Introduction: This article describes the use of the Mini Cog test in a sample of elderly subjects participating in a multicentre Italian study on the healthcare needs of older adults. The Mini Cog is a simple screening test for cognitive impairment. It combines a brief memory test and a simply scored clock-drawing test and allows rapid screening for short term memory defects, learning and different cognitive abilities that are impaired in dementia patients. Various studies have shown that the Mini-Cog, which can be administered in as little as 3 minutes, is as effective in detecting dementia as longer screening tests. In addition, it can be easily administered by personnel that is unfamiliar with cognitive testing.
Methods: The Mini-Cog test was administered to 2,186 elderly subjects participating in the Argento study, a study conducted in 11 Italian regions. Clocks were rated as abnormal (0 points) or normal (1 point) and 1 point was given for each recalled word in the memory test. A total score of 0-2 was considered positive for dementia. Two training courses were organized for the 11 regional coordinators who were responsible for rating the clock drawing test. In order to validate the study results, 300 clocks were rated by expert raters who had developed the test.
Results: The test was acceptable to study subjects and less than 1% refused to perform the clock drawing test. Ratings by expert and local raters were found to be 90% concordant. The estimated prevalence of persons with a score >or=2 was 23.1% and double in persons over 75 years of age (65-74: 16,4%; >or=75: 31,2%). No gender differences were observed. On the other hand large differences were observed between persons with different educational levels; in fact while 63.1% of illiterate subjects scored positive for dementia, only 8.9% of university educated persons had positive tests.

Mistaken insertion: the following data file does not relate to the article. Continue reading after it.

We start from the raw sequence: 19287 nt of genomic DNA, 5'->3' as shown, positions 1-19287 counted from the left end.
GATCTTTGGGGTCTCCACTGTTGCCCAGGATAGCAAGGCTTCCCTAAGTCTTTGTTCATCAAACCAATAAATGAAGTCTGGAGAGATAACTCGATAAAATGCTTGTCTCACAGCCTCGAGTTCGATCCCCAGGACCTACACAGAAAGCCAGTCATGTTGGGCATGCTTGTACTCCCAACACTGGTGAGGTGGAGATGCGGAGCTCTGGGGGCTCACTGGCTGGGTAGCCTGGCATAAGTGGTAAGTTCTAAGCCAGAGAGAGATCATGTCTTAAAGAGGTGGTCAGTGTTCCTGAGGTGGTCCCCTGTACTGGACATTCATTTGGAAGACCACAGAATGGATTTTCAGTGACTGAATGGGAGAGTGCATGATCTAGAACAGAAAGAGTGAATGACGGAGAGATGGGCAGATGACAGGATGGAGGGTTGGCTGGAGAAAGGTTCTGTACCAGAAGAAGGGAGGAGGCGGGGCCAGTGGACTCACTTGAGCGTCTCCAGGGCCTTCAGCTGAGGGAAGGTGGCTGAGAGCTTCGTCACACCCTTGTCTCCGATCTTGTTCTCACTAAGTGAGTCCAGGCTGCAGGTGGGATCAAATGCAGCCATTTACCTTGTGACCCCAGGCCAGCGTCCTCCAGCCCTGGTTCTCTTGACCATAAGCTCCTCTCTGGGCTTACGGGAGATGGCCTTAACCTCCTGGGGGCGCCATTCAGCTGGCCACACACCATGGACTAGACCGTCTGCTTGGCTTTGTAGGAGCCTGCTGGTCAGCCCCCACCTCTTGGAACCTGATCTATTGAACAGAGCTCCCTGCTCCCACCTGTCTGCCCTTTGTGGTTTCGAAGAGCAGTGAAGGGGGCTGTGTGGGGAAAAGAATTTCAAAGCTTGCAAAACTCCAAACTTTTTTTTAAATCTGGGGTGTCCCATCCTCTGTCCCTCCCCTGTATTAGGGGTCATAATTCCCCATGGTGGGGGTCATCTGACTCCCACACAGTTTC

Conclusions: The Mini-Cog test was found to be easy to administer by Italian Local Health Unit personnel in the context of evaluating healthcare needs of older persons. Study results were consistent with other population studies that evaluated cognitive impairment in elderly subjects in developed countries. In view of its high acceptability and reliability the Mini-Cog can be a valid screening tool for use in outpatient services and by general practitioners and in the planning and management of healthcare services.